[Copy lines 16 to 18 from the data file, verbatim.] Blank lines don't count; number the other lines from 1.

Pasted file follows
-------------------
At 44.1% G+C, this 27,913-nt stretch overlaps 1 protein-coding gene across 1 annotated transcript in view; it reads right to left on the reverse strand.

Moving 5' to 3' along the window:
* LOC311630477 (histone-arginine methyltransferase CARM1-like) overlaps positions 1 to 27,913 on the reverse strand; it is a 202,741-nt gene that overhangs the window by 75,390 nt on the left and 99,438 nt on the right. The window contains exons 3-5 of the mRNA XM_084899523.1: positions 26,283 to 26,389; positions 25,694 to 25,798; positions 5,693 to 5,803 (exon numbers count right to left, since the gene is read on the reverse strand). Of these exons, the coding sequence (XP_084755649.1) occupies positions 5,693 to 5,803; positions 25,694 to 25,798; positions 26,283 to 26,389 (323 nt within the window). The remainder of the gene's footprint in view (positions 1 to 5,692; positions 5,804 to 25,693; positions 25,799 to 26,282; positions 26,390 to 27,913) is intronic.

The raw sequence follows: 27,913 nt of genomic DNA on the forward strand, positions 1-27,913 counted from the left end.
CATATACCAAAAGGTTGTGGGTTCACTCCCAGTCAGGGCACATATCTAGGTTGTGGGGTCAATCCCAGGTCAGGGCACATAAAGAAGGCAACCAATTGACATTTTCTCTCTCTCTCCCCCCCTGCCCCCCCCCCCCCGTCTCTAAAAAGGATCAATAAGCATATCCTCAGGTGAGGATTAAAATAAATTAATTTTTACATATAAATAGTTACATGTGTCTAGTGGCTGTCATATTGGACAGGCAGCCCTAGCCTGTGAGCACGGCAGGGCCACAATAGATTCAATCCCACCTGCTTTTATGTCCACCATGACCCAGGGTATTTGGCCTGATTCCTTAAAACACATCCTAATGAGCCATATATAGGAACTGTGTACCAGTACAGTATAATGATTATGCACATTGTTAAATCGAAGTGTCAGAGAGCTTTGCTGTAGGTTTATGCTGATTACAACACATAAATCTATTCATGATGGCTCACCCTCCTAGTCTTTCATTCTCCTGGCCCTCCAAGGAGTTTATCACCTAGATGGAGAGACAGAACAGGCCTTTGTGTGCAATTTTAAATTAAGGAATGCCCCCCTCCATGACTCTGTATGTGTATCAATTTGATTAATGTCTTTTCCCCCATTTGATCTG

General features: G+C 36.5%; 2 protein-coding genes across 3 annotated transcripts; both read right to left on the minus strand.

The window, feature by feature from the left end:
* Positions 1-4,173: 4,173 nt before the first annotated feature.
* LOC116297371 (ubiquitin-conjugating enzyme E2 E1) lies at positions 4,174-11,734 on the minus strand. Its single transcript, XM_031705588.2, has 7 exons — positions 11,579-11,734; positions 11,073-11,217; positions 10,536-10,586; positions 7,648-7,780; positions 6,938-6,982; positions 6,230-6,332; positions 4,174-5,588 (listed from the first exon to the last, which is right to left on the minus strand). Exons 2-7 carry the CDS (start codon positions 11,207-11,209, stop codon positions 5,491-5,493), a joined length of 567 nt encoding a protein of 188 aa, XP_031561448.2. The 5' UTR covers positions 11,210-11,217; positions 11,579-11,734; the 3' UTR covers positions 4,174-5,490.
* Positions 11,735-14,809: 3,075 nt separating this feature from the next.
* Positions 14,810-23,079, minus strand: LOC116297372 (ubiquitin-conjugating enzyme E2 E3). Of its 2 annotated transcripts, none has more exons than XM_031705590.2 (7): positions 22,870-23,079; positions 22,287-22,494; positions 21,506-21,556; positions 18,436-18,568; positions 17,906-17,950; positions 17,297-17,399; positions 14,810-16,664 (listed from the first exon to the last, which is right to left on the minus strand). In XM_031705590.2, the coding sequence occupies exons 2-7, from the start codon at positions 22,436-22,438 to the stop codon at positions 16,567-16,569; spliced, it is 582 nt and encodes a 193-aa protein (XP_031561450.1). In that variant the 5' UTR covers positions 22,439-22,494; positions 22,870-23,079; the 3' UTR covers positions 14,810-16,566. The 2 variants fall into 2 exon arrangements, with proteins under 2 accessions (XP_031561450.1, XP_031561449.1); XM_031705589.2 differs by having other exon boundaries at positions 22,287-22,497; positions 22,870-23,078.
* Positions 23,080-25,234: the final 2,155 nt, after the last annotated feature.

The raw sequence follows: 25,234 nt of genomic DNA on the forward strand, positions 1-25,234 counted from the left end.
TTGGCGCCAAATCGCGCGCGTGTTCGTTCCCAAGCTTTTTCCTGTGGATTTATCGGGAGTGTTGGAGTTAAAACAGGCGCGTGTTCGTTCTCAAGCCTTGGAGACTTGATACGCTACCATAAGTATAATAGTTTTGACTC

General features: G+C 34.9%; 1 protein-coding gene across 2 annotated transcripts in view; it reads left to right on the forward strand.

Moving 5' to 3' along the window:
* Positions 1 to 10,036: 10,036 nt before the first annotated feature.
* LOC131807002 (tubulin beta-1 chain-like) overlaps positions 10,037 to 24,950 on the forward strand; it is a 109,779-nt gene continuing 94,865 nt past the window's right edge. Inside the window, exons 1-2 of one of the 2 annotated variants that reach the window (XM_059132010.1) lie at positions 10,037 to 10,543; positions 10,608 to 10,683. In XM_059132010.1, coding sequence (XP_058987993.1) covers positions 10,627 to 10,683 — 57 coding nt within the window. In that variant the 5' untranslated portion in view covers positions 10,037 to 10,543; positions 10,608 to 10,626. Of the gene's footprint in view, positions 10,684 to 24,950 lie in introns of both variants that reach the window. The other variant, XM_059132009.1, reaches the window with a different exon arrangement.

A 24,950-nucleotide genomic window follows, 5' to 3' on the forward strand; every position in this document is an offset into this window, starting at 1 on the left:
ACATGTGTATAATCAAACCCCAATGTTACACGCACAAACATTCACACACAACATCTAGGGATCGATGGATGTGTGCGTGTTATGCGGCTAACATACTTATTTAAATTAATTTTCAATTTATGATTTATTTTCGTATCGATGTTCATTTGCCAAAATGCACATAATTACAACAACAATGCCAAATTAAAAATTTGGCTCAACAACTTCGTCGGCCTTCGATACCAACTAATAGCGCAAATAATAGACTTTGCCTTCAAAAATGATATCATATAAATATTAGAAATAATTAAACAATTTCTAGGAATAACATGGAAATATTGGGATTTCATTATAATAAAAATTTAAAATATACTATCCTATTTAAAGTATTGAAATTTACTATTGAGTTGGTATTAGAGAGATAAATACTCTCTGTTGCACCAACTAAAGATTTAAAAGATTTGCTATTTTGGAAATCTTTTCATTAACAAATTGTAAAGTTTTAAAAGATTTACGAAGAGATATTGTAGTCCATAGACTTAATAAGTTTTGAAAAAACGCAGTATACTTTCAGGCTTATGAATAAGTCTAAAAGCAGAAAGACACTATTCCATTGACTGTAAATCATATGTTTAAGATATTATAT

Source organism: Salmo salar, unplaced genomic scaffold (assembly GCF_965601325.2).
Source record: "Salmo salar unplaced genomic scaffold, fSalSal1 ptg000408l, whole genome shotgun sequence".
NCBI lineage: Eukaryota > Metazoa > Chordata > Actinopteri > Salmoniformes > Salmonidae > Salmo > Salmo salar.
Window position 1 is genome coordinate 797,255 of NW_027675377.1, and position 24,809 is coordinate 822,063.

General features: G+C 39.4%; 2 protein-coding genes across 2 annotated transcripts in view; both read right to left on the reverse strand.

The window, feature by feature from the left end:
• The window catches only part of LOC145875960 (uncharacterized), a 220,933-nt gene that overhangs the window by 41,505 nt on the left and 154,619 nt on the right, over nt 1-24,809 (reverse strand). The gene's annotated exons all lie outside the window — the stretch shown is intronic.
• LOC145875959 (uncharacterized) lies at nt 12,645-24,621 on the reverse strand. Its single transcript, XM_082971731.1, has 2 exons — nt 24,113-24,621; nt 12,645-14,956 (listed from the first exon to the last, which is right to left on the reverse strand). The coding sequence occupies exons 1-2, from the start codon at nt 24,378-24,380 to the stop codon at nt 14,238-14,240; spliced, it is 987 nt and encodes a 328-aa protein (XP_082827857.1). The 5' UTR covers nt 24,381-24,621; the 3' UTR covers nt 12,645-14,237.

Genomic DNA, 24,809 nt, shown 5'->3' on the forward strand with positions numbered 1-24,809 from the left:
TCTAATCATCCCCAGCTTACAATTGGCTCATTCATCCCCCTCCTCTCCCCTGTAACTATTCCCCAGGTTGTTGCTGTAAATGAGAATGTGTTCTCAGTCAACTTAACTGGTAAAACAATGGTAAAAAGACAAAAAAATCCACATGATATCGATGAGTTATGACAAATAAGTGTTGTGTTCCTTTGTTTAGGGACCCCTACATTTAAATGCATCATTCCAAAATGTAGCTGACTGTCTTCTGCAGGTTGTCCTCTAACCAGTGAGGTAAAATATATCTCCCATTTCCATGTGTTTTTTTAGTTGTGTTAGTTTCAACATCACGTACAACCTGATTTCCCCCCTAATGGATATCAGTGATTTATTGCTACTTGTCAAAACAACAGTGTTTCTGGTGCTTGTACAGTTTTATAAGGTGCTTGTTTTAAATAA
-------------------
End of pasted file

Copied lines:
Moving 5' to 3' along the window:
* Positions 1 to 10,036: 10,036 nt before the first annotated feature.
* LOC131807002 (tubulin beta-1 chain-like) overlaps positions 10,037 to 24,950 on the forward strand; it is a 109,779-nt gene continuing 94,865 nt past the window's right edge. Inside the window, exons 1-2 of one of the 2 annotated variants that reach the window (XM_059132010.1) lie at positions 10,037 to 10,543; positions 10,608 to 10,683. In XM_059132010.1, coding sequence (XP_058987993.1) covers positions 10,627 to 10,683 — 57 coding nt within the window. In that variant the 5' untranslated portion in view covers positions 10,037 to 10,543; positions 10,608 to 10,626. Of the gene's footprint in view, positions 10,684 to 24,950 lie in introns of both variants that reach the window. The other variant, XM_059132009.1, reaches the window with a different exon arrangement.